Consumer goods giant Unilever has confirmed it will cut about 1,500 jobs globally as part of an overhaul of its management and structure.
The Marmite-to-Domestos maker said the 5% cut in the workforce would not affect shopfloor jobs in factories.
Unilever is under pressure after a failed £50bn bid for a division of GlaxoSmithKline, and some shareholders have demanded changes.
The firm employs more than 6,000 people in its UK and Ireland operations.
Plans for jobs cuts and a re-organisation have been underway for many months.
The new Unilever will be re-organised around five divisions, including beauty, personal care and ice cream, resulting in several senior executive changes along with cuts further down the management chain.
“Our new organisational model has been developed over the last year and is designed to continue the step-up we are seeing in the performance of our business,” said chief executive Alan Jope.
“Moving to five category-focused business groups will enable us to be more responsive to consumer and channel trends, with crystal-clear accountability for delivery. Growth remains our top priority and these changes will underpin our pursuit of this.”
Unilever’s 80 brands are currently divided into three divisions: Beauty & Personal Care, Food & Refreshment, Home Care. The new structure spins off brands Ben & Jerry’s, Magnum and Cornetto into a separate division called Ice Cream, headed by Matt Close.
Unilever said Ben & Jerry’s will retain its separate independent board, a structure agreed when Unilever bought the brand to 2000.
The announcement comes just a week after Unilever sparked anger from some investors when it dropped a short-lived pursuit of GlaxoSmithKline’s (GSK) healthcare business.
Unilever had initially said it wanted a bigger slice of the personal healthcare and hygiene market, to offset slow growth in its foods business.
But GSK, which owns brands such as Sensodyne toothpaste and Panadol painkillers, said the offer “fundamentally undervalued” the division and Unilever has since refused to raise its bid.
The saga has sparked unease about the firm’s management under Mr Jope, with the head of Unilever’s 13th biggest investor labelling the GSK bid as a “near death experience”.
In a scathing attack, influential fund manager Terry Smith, who runs Fundsmith, criticised Unilever’s “meaningless platitudes” over its social and environmental commitments and told Mr Jope to focus on improving the existing businesses “before taking on any more challenges” like the GSK bid.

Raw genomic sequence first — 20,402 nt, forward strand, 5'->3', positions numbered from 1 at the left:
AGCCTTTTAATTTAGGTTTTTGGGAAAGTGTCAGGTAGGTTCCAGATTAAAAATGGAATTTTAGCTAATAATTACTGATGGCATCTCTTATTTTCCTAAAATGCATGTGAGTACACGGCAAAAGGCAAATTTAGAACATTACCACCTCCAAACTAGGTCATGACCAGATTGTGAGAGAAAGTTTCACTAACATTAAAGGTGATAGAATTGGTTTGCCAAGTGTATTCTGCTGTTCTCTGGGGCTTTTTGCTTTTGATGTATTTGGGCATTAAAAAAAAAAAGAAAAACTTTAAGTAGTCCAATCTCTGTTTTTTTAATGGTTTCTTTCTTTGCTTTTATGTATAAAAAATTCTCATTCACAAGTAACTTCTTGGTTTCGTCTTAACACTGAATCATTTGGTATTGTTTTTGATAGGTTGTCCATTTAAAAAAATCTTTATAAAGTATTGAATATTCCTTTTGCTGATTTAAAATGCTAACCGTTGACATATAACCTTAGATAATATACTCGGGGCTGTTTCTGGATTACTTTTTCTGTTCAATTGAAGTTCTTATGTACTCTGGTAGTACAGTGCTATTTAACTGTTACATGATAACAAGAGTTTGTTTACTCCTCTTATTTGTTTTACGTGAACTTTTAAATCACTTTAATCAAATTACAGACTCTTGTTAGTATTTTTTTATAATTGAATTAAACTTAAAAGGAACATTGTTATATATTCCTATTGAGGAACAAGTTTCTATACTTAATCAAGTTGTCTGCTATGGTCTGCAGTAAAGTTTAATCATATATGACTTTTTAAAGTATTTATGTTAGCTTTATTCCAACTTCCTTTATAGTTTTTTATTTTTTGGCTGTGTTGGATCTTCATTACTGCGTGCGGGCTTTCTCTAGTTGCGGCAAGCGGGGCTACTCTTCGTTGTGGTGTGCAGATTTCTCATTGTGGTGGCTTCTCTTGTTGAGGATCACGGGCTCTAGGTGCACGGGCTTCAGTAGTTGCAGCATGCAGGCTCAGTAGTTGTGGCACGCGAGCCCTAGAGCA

Unilever, one of the biggest companies on the FTSE 100, is also one of the biggest dividend payers to shareholders and pension funds.
Powerful activist investor Nelson Peltz has also been agitating for change, raising a question mark over Mr Jope’s future.
After the humiliation of having its bids for GSK’s consumer healthcare business repeatedly rejected, this is a real “What next?” moment for Unilever.
The answer appears to be to knuckle down and focus on the existing business, trimming out excess fat and attempting to accelerate growth, rather than building new empires.
It is likely to be a more popular approach with leading investors, several of whom were deeply unhappy with the idea of a move into the personal healthcare business.
The fact that activist investor Nelson Peltz has come on board is likely to add extra urgency to the restructuring process.
But that still leaves question marks hanging over chief executive Alan Jope and his team. Can they restore their lost credibility – and do they have anything else up their sleeves?
Mr Peltz’s hedge fund Trian Partners has previously demanded reforms at rival consumer goods firms Procter & Gamble and Mondelez.
It emerged on Monday that Trian had taken a stake in Unilever. The size of the stake is not known but Mr Peltz’s decision pleased investors, with shares in the company jumping by 7.3% in London on Monday.
In a note, analysts at Barclays said Mr Peltz’s investment “will not be that much of a surprise to industry specialists”.
“From Unilever’s perspective, the status quo is not an option,” they added. “It would seem that the stars are aligning with both Unilever management and an activist pushing for more urgency.”
Analyst Susannah Streeter, from stockbroker Hargreaves Lansdown, said Tuesday’s announcement was attempt by management “to show they are getting the house in order”.
Unilever shares rose briefly after the news, but have since lost ground. “Some investors [are] not satisfied that cost cutting alone will be enough to ensure Unilever turns a corner,” Ms Streeter said.
She added: “Clearly more clarity is being demanded about the direction ahead, and Alan Jope is still under pressure to come up with a brand new strategy.”(BBC)